Monday, 19 April 2010

When is a sale not a sale?

A word on self-publishing sales

My official sales figures are much less than my actual sales. Official book sales figures – that you see quoted in the bestsellers list – are managed by Nielsen Book Data. All sales that are logged through the ‘system’ ie the booksellers’ tills plus Amazon sales are totted up.
However when you self-publish you are both author and publisher. With my publisher hat firmly on my head, I get an order from a shop for say 20 books, so that for me is a sale of 20 books. They have not yet sold in the shop and do not register officially as a sale until they do.
Moreover some small bookshops are not linked in to Nielsen Book Scan statistics; so any sale through them does not officially register.
Also if I am out and about giving a talk, or attending an event of some kind and I sell a few books, it won’t be recorded as an official sale, but I certainly count those as sales. And sometimes I supply direct – for example to local authorities who use them in the education service.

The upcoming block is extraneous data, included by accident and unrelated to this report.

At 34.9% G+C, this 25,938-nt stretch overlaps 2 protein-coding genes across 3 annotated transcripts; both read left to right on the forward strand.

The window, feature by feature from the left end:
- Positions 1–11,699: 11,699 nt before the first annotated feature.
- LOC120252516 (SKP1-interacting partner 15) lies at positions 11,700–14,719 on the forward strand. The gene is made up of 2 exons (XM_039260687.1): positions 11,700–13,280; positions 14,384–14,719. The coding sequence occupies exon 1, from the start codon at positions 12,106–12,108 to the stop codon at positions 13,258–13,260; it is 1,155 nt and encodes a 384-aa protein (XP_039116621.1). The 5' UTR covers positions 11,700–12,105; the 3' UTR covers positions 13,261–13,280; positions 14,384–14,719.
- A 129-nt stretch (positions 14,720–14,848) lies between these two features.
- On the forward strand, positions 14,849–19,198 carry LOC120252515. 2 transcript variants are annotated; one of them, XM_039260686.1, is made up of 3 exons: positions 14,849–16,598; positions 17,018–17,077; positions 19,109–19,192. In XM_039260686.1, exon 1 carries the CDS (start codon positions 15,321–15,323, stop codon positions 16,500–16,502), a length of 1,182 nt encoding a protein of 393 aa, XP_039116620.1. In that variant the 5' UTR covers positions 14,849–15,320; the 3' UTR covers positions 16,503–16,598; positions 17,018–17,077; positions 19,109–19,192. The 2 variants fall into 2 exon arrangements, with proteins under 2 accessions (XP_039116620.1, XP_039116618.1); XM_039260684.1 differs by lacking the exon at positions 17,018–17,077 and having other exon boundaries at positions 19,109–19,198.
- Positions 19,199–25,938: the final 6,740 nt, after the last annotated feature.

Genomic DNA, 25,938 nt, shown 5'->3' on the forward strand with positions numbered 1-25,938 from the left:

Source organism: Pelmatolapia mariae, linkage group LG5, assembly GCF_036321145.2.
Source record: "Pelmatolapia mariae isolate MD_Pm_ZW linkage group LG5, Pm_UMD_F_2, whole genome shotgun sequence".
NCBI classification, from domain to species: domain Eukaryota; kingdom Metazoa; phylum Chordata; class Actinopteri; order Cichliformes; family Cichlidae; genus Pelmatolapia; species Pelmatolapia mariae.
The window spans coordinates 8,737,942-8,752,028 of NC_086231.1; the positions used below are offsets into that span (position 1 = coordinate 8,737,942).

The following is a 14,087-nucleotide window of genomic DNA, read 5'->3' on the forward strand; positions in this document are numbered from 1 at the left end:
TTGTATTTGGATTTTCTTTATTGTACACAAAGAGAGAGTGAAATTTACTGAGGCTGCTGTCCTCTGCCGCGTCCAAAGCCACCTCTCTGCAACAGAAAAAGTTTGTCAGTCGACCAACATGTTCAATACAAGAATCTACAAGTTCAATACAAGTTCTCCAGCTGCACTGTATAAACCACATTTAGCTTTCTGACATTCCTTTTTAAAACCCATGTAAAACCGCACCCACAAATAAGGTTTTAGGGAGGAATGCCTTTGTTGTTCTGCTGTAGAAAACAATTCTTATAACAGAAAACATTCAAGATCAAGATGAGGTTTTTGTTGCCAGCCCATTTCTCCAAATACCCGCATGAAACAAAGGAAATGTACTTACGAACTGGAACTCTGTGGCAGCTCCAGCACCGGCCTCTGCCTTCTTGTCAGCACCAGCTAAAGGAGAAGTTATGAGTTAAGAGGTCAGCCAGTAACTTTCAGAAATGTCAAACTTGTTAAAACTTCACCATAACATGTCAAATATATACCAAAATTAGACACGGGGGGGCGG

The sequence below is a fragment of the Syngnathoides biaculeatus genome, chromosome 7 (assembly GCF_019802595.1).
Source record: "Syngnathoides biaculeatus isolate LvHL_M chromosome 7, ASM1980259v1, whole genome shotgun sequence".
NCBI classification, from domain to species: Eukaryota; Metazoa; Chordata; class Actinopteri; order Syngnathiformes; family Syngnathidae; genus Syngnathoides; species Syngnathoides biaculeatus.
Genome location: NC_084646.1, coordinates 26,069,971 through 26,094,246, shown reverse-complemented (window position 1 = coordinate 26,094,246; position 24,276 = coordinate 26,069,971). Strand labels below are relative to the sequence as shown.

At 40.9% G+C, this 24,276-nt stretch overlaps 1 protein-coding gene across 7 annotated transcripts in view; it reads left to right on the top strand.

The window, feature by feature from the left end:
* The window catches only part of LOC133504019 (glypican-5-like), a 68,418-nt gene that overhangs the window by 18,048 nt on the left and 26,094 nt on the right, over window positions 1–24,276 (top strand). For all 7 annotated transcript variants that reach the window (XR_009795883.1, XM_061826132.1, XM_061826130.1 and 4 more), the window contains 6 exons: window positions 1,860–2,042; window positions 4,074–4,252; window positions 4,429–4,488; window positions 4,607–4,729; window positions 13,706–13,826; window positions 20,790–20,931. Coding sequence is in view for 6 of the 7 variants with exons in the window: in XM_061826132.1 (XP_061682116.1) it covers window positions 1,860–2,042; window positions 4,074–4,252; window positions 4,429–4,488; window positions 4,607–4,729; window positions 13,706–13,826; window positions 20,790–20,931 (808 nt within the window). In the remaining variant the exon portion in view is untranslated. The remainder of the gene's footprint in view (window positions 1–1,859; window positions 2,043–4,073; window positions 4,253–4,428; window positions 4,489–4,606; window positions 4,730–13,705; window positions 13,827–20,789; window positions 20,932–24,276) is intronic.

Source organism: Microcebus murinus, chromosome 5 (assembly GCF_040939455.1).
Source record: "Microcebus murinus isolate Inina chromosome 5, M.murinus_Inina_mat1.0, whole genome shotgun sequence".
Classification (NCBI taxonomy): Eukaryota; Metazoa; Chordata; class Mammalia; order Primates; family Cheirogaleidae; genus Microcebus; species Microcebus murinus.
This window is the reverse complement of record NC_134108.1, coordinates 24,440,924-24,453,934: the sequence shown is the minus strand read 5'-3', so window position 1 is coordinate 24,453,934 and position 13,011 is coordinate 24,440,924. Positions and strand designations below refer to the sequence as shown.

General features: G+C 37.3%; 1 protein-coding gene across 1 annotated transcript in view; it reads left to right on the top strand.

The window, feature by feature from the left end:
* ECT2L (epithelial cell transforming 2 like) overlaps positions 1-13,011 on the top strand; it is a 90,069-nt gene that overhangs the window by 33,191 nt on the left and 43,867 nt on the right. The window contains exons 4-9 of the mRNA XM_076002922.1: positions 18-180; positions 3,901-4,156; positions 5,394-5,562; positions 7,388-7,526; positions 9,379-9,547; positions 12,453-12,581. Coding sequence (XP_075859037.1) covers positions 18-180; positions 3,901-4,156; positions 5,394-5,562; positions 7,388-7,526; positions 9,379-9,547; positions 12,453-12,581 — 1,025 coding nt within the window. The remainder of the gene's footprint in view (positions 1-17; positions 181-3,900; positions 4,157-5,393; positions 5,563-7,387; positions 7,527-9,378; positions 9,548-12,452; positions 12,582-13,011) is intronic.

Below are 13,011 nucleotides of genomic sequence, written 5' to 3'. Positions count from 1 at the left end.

You can only view sales figures of your own books if you subscribe to Nielsen Book Scan service, which did cause murmurs of protest from authors at a seminar I attended a few weeks ago. However, I guess most larger publishers can easily bear the cost of that and one cannot expect a service requiring both people, time and technology for free.
If you self-publish you get the profit – that is the difference between the selling price and the price of producing the book, less discount which varies from say, 25% - 60%. Of course, there are other overheads, like postage, couriers, travel, publicity and so on; so with your business head also firmly screwed in under that hat, you need to watch those costs carefully, or you would inevitably end up with a financial loss.
I have heard, anecdotally, that some self-publishers using digital print on demand, where the unit cost is relatively high, have ended up having to pay Amazon to sell their book! Can this be true?
© Miriam Wakerly

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